An online poll of 600 Florida residents conducted by Florida Atlantic University shows that by a 52-36 percent margin, Floridians do not want the Trump administration to cut off funding to sanctuary cities. And a plurality – 46-38 percent – don’t want the U.S. Justice Dept. to take any legal action against sanctuary cities.
However, the same poll also shows that only a slight majority (fifty-five percent) have ever heard of the term ‘sanctuary city,’ before being polled to opine on it. Sanctuary cities are generally defined as localities that help shield undocumented residents from deportation by refusing to fully cooperate with detention requests from federal immigration authorities.
After President Donald Trump signed an executive order threatening to pull federal funding from sanctuary cities, Miami-Dade County Mayor Carlos Gimenez announced that his county would abandon the practice of being a sanctuary city. That decision by itself could affect the fate of more than one million undocumented immigrants. By a 62 to 39 percent majority, those surveyed said that Miami-Dade County shouldn’t end the practice of being a sanctuary county.
Interestingly, the poll also asked if Tampa should become a sanctuary city (the question posed said that it is considering becoming one). By a margin of a 61%-39%, those surveyed said Tampa should designate itself as such.
Mayor Bob Buckhorn has said that officially Tampa is not a sanctuary city and would not become one, but that he won’t be directing Tampa Police Officers to act as immigration agents anytime soon. Those responsibilities are actually handled by Hillsborough County. Last week, the Hillsborough County Diversity Council voted 8-1 to recommend that county commissioners look into becoming a sanctuary county, However, County Commission Chair Stacy White says that won’t be happening.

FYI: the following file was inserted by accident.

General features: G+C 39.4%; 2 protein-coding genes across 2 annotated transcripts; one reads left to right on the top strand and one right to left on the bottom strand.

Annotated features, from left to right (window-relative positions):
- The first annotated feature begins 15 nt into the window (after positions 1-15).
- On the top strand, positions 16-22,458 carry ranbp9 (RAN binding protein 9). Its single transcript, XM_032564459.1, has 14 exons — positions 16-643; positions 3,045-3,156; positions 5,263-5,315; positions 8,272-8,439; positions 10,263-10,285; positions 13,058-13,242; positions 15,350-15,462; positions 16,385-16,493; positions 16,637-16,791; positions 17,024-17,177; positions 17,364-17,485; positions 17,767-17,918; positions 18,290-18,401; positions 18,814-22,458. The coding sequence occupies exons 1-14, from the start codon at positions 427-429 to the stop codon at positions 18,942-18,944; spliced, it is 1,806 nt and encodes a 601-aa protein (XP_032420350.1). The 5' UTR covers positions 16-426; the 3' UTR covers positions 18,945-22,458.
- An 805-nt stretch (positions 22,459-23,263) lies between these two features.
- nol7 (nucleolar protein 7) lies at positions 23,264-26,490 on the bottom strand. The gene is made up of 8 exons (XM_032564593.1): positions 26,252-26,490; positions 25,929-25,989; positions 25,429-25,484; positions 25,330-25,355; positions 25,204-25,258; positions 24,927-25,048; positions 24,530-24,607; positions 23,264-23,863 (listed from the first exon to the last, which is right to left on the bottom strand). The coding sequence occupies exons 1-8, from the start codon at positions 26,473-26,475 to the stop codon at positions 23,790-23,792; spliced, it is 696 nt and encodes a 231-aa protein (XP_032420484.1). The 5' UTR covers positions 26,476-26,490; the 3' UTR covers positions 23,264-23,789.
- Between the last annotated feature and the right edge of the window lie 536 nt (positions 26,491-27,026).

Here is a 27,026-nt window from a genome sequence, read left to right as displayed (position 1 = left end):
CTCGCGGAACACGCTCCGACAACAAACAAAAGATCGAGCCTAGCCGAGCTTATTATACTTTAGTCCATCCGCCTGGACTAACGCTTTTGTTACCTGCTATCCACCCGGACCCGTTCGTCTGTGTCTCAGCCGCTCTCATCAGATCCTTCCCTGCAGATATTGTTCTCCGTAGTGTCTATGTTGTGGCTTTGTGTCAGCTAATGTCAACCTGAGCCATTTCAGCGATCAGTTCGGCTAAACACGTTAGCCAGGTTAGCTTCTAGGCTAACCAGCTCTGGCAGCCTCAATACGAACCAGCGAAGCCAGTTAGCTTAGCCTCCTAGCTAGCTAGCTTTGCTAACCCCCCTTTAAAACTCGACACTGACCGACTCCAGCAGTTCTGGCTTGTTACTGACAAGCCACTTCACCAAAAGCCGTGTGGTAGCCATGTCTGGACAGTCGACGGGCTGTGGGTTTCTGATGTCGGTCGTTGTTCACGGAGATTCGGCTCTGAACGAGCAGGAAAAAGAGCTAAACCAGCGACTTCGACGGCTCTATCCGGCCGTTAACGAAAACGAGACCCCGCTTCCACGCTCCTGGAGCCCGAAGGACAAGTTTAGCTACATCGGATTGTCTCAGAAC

St. Petersburg Mayor Rick Kriseman has essentially said the same thing, though he confused some people over the weekend by issuing a statement saying that, “I have no hesitation in declaring St. Petersburg a sanctuary from harmful federal immigration laws.”
Republicans were the only group who supported cutting federal funds with 70 percent in support and 24 percent opposed.
A full two-thirds of those surveyed also said they do not want to pay for a border wall on the Mexican border (66 percent to 33 percent).
The poll also shows that 66 percent of those surveyed disapprove of President Trump’s job performance, with only 34 percent approving.
But the attitude of those surveyed was equally critical towards incumbent Democrats. Only 28 percent said he deserves re-election in 2018, while 72 percent said it was time to give someone else a chance.
The online survey was taken between February 1 and February 4, , with a margin of error of +/- 3.9 percent
Democratic Senator Bill Nelson appears vulnerable in his 2018 re-election attempt in this poll, with 28 percent saying he deserves re-election while 72 percent said it was time to give someone else a chance.
Of the 600 people surveyed, 148 were Democrats, 147 were Republicans, 144 were independents, and 161 were not registered to vote.